A nonprofit business group released a plan to trigger the post-pandemic revitalization of Downtown San Francisco by reclaiming public space for human scale activity. But is an improved public realm sufficient to meet the challenge?
A nonprofit business group called the Downtown SF Partnership recently released the Public Realm Action Plan, created in collaboration with SITELAB urban design studio, Fehr + Peers, and John Bela, in the hopes of enticing people back to Downtown San Francisco with a less car-centric approach to the public realm.
According to a paywalled article by Noah Arroyo for the San Francisco Chronicle, the Public Realm Action Plan (PRAP) provides a development template for a part of city drastically affected by the Covid-19 pandemic in need of a comeback, with office vacancies staying stubbornly high as many tech industry companies shift to part-time and full-time remote work and residents decamp for more suburban climes. The PRAP would “entice office workers, tourists and others back to the area by revamping the landscape — closing streets to car traffic, fostering frequent outdoor events and green space, and otherwise making the area more attractive,” writes Arroyo.
As explained on its website, the PRAP Plan focuses on six action areas, comprising 43 blocks across Downtown San Francisco’s Financial District and Jackson Square Historic District.
As noted by Arroyo, the city has promised to release a downtown revitalization plan of its ow, but so far, “few specifics have emerged beyond $8 million in Mayor London Breed’s recent budget proposal for overall downtown revitalization.” The PRAP was created without a formal partnership with city leadership.
For an initial critical assessment of the PRAP, see a paywalled column by San Francisco Chronicle Urban Design Critic John King expressing skepticism about the potential of the PRAP to trigger the revitalization sought by Downtown San Francisco stakeholders.
“If you want a handy guide to the small-scale interventions that are in vogue these days for urban America — from parklets to pop-ups to cultural programming,” the PRAP is a useful document, writes King. “If you also want a document that offers a realistic blueprint for bringing the city’s Financial District back to life, keep looking.”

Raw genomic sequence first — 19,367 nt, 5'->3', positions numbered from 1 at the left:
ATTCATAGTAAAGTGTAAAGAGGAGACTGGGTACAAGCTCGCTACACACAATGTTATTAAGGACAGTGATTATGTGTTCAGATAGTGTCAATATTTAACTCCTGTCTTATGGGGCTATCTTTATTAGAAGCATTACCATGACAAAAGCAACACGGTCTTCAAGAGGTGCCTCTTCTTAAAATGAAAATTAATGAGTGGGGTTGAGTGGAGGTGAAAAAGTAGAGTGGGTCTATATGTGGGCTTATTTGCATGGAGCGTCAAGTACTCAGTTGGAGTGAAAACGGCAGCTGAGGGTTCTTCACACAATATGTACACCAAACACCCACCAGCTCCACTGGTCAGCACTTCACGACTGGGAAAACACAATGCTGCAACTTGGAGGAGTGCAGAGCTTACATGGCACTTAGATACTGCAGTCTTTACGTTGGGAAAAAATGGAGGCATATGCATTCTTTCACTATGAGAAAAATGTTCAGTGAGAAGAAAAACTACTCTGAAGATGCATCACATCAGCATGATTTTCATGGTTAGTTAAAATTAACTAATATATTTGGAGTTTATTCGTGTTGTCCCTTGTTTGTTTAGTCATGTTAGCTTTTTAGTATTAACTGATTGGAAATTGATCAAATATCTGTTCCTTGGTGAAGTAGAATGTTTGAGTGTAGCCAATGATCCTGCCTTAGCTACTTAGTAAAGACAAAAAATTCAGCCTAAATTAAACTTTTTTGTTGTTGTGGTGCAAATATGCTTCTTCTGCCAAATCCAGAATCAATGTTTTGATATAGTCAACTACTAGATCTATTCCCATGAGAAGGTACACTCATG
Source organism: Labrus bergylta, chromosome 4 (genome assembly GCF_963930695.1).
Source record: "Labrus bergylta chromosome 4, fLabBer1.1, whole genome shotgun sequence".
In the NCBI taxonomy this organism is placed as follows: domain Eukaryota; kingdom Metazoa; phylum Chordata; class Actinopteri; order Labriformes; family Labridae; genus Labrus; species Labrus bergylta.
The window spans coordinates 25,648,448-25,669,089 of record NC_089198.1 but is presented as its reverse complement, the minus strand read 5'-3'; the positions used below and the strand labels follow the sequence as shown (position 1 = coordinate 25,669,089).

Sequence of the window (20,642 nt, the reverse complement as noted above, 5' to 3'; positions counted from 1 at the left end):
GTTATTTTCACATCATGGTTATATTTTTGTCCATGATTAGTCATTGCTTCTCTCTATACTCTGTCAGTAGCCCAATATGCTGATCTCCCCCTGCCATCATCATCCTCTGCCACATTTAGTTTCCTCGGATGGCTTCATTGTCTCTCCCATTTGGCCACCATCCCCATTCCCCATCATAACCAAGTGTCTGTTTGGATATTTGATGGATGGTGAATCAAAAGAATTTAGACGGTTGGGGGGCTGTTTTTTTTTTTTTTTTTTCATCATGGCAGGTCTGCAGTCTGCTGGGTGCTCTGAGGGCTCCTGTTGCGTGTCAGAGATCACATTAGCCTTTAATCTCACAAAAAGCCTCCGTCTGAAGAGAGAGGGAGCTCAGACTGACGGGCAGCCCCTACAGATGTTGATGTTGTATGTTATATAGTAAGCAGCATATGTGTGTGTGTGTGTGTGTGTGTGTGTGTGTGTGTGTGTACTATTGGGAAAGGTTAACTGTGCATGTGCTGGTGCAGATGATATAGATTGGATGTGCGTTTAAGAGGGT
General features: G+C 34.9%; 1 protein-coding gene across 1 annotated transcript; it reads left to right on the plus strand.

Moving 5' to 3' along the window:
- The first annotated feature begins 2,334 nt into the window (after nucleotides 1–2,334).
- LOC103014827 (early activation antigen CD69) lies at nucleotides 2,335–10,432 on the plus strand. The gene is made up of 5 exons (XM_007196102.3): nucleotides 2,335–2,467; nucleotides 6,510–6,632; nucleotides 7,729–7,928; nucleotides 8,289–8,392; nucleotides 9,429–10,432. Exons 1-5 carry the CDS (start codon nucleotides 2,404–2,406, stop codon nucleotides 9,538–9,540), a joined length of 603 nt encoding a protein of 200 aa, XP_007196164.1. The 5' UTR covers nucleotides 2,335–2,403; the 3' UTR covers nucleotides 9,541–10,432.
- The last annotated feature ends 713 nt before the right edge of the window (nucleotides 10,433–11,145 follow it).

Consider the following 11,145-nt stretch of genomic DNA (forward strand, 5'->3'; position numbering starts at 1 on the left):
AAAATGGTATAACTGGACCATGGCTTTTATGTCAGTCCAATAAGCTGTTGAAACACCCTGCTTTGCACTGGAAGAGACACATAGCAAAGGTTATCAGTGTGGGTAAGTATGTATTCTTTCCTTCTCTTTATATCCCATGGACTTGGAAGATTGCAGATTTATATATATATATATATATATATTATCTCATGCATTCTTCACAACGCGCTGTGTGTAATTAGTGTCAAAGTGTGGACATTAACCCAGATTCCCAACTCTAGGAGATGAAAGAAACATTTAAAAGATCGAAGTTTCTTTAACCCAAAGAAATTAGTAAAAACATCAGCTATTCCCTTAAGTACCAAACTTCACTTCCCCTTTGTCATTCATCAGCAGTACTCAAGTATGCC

King offers plenty to credit the effort behind the PRAP, but the document can’t overcome a fundamental challenge facing Downtown San Francisco (and urban commercial cores in many other cities around the country): “What frames negative perceptions of the Financial District right now are empty storefronts and mostly vacant high-rises, not the lack of shady trees or lunchtime concerts.”
Planetizen picked up the news about the launch of the PRAP process in November 2021.
FULL STORY: Is this the future of downtown San Francisco? [paywall]
Red Cities, Blue Cities, and Crime
Homicides rose across the nation in 2020 and 2021. But did they rise equally in all cities, or was the situation worse in some than in others?
The Shifting Boomer Bulge: More Bad News for America’s Housing Crisis?
In the first of a two-part series, PlaceMakers’ Ben Brown interviews housing guru Arthur C. Nelson on the sweeping demographic changes complicating the housing market.
A Serious Critique of Congestion Costs and Induced Vehicle Travel Impacts
Some highway advocates continue to claim that roadway expansions are justified to reduce traffic congestion. That's not what the research shows. It's time to stop obsessing over congestion and instead strive for efficient accessibility.
IPCC Report: The World Is Running Out of Time on Climate Change
The planet is not doing enough to reduce greenhouse gas emissions, according to a recent report published by the United Nations’ International Panel on Climate Change (IPCC).
Skyline-Defining High-Rise Potentially Coming to Boise
A rendering making the rounds in Boise depicts a 40-story apartment building that would be taller than all other buildings in one of the fastest growing cities in the United States.
Buttigieg: Tesla ‘Autopilot’ Marketing ‘A Concern’
The USDOT secretary says marketing doesn’t fall under his department’s investigative authority, but expressed disapproval of language that implies autonomous operation.
Resource Assistance for Rural Environments (RARE) AmeriCorps Program
Alamo Area Metropolitan Planning Organization
HUD's Office of Policy Development and Research
HUD's Office of Policy Development and Research
Mpact: Mobility, Community, Possibility
City of Spearfish
City of Lomita
City of Fitchburg, WI
Urban Design for Planners 1: Software Tools
This six-course series explores essential urban design concepts using open source software and equips planners with the tools they need to participate fully in the urban design process.
Planning for Universal Design
Learn the tools for implementing Universal Design in planning regulations.